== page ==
Kagoshima temple fails in bid to get loan to buy Chongryon’s Tokyo HQ

by Jun Hongo

Staff Writer

The chief priest of the Buddhist temple that won the bid to acquire the Tokyo headquarters of the pro-Pyongyang group Chongryon said Friday he has failed to gather enough funds for the purchase, suggesting financial institutions were pressured not to extend loans to his temple.

“Today, Saifukuji has decided to give up the acquisition of the Chongryon building, which we won the bid for,” Ekan Ikeguchi, who heads Saifukuji Temple in Kagoshima Prefecture, told reporters.

Igekuchi added that he was advised by financial institutions, experts on Asia diplomacy and many others over the purchase but said he regretted not being able to seal the deal due to his own shortcomings.

On whether there was pressure from outside parties to prevent the final sale, Ikeguchi said there “were many things that happened to our temple, and I also think there (pressure was exerted) against those who offered cooperation.”

Ikeguchi’s temple won a court-led tender in March to buy the 10-story building in Chiyoda Ward for ¥4.5 billion.

Chongryon is formally knownas the General Association of Korean Residents in Japan.

Ikeguchi said the process for negotiating a loan for the purchase “would cause too much trouble for financial institutions, so we decided to back off.” Friday was the deadline for the total payment to be made.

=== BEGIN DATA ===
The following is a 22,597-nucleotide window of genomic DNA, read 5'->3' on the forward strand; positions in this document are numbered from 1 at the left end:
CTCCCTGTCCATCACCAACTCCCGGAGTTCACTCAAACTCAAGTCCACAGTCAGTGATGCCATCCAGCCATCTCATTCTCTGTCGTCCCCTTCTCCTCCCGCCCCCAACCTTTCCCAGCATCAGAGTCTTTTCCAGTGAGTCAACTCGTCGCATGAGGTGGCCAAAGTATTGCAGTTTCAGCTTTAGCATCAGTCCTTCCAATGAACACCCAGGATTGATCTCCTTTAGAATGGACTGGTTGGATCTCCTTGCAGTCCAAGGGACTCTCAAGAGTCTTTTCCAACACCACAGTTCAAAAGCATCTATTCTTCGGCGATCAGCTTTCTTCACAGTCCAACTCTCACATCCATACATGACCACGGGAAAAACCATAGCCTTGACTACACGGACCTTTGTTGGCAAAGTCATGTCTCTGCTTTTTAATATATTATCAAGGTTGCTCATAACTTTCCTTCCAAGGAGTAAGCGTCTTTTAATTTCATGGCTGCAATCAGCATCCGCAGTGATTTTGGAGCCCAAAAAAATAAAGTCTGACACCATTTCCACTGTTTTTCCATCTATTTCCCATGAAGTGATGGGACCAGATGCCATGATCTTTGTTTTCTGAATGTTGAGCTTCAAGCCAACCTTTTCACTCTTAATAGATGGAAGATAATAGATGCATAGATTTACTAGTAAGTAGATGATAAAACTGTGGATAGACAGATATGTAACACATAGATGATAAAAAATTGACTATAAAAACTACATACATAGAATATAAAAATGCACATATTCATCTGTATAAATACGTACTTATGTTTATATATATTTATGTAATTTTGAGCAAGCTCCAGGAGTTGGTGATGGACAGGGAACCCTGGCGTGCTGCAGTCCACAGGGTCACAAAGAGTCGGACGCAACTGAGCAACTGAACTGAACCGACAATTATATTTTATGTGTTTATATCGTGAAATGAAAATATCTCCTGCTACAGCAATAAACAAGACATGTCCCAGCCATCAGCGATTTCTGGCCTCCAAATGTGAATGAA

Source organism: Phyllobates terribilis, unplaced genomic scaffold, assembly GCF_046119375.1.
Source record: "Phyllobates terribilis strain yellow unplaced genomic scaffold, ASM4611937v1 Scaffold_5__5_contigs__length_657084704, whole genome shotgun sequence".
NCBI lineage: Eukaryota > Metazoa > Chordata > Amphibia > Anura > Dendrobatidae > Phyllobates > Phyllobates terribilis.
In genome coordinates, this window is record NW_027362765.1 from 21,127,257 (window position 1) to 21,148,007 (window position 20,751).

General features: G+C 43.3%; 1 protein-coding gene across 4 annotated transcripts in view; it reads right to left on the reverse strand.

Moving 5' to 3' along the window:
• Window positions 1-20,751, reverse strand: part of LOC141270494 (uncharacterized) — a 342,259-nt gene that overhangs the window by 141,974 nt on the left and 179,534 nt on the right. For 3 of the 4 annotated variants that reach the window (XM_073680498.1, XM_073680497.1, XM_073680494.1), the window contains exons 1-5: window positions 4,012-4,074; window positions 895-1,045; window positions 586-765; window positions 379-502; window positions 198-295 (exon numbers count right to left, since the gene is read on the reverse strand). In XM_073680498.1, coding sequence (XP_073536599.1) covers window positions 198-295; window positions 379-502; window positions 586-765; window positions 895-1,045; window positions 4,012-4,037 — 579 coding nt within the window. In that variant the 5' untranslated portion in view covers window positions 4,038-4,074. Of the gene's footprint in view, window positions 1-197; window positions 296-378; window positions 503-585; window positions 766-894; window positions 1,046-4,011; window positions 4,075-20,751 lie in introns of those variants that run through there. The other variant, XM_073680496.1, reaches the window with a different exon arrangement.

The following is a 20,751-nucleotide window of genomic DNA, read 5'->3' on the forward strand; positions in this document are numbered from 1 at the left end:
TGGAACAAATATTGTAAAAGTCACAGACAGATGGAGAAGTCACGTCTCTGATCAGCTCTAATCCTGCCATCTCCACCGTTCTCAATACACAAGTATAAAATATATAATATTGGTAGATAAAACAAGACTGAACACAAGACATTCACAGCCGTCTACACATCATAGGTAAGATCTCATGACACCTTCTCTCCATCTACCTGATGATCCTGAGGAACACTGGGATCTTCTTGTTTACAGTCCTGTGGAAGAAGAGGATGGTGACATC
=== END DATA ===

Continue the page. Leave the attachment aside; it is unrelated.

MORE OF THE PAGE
Ikeguchi, who has strong ties with North Korea through Buddhist exchanges and has visited the hermit state multiple times, explained that his initial intentions to buy the building stemmed from fears of bilateral ties souring even further.

“A North Korean official told me directly that bidding on the building, which served as the (de facto North Korean) embassy, would be considered declaration of war,” he said.

The building, built in 1986, was put up for a court-led tender by the government-backed Resolution and Collection Corp. to recover Chongryon’s outstanding loans of nearly ¥63 billion.

Ikeguchi had said that had the temple been able to buy the building, he would have kept it “as is” and created a facility to provide harmony for all Asian ethnic groups.

Chongryon’s leaders had expressed relief that their working environment would basically remain the same.

“It is truly heartbreaking” that he couldn’t secure enough funds, Ikeguchi said.

Failure by Saifukuji to make the payment will again bring the future of Chongryon’s building into question. A new bid is likely to be held within a few months, although Saifukuji, which will lose the ¥500 million deposit it put down in March, will be ineligible to participate in any future tender bids.

The process of gathering funds from financial institutions proved to be fraught with difficulties, even though Saifukuji offered its temple in Kagoshima, and another in Kanagawa Prefecture, as collateral.